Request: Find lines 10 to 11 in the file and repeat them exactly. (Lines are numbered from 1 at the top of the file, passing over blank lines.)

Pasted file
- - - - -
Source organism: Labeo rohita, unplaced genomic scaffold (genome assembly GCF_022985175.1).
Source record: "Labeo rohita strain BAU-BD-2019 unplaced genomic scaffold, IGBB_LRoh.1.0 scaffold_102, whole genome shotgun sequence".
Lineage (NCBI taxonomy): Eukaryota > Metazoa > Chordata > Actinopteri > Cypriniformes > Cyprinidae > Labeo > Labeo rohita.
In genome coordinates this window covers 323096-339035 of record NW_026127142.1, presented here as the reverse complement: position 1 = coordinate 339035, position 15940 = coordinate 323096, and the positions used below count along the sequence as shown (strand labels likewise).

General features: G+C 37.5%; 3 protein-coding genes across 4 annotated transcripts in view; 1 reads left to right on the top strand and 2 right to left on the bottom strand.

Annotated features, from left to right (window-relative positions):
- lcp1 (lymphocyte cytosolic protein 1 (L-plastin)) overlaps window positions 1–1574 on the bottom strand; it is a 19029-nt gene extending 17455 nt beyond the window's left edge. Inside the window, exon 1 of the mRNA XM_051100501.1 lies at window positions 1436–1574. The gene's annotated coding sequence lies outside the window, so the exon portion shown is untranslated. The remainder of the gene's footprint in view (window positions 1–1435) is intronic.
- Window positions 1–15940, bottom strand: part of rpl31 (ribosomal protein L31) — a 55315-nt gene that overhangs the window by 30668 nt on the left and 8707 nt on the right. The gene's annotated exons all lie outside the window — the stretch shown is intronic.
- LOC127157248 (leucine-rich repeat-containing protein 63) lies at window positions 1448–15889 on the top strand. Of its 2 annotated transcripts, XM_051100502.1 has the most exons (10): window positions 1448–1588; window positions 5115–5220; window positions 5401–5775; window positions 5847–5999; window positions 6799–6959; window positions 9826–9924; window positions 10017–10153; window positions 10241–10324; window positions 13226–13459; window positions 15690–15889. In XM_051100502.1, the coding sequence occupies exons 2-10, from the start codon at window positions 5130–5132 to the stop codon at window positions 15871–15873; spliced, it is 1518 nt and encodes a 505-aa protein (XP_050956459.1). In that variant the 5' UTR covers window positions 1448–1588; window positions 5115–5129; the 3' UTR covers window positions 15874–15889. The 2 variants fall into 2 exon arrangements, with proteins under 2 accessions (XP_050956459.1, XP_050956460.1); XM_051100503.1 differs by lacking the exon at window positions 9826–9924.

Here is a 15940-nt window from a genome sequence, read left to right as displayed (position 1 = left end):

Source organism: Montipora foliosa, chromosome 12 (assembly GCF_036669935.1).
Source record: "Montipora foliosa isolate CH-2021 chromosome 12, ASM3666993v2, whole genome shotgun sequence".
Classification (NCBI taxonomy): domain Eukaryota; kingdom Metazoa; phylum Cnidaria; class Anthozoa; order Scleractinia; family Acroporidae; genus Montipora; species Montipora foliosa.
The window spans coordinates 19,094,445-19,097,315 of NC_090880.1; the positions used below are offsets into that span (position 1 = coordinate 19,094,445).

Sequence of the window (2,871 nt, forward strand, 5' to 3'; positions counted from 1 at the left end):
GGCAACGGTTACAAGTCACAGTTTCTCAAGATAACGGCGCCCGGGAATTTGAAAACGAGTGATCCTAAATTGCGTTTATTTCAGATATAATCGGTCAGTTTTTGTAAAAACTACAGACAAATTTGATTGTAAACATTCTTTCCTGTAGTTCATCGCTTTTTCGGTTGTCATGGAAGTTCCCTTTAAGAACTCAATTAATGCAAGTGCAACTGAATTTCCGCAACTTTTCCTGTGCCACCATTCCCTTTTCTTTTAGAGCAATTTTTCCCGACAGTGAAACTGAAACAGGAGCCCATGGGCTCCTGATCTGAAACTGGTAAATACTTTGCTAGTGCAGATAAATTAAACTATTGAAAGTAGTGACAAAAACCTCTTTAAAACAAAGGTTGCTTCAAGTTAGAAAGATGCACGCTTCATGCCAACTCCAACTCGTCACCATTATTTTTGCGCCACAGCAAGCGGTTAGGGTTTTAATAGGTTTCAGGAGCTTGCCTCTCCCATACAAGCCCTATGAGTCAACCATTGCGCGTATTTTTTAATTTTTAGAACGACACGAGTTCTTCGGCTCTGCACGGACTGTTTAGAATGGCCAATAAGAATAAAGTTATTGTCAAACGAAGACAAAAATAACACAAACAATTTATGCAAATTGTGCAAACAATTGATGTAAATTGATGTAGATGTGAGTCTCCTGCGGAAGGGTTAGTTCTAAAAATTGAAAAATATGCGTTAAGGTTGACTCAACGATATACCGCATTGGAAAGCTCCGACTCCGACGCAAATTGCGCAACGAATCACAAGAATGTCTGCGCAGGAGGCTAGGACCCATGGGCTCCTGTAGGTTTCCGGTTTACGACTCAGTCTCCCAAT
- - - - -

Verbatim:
Here is a 15940-nt window from a genome sequence, read left to right as displayed (position 1 = left end):

Source organism: Montipora foliosa, chromosome 12 (assembly GCF_036669935.1).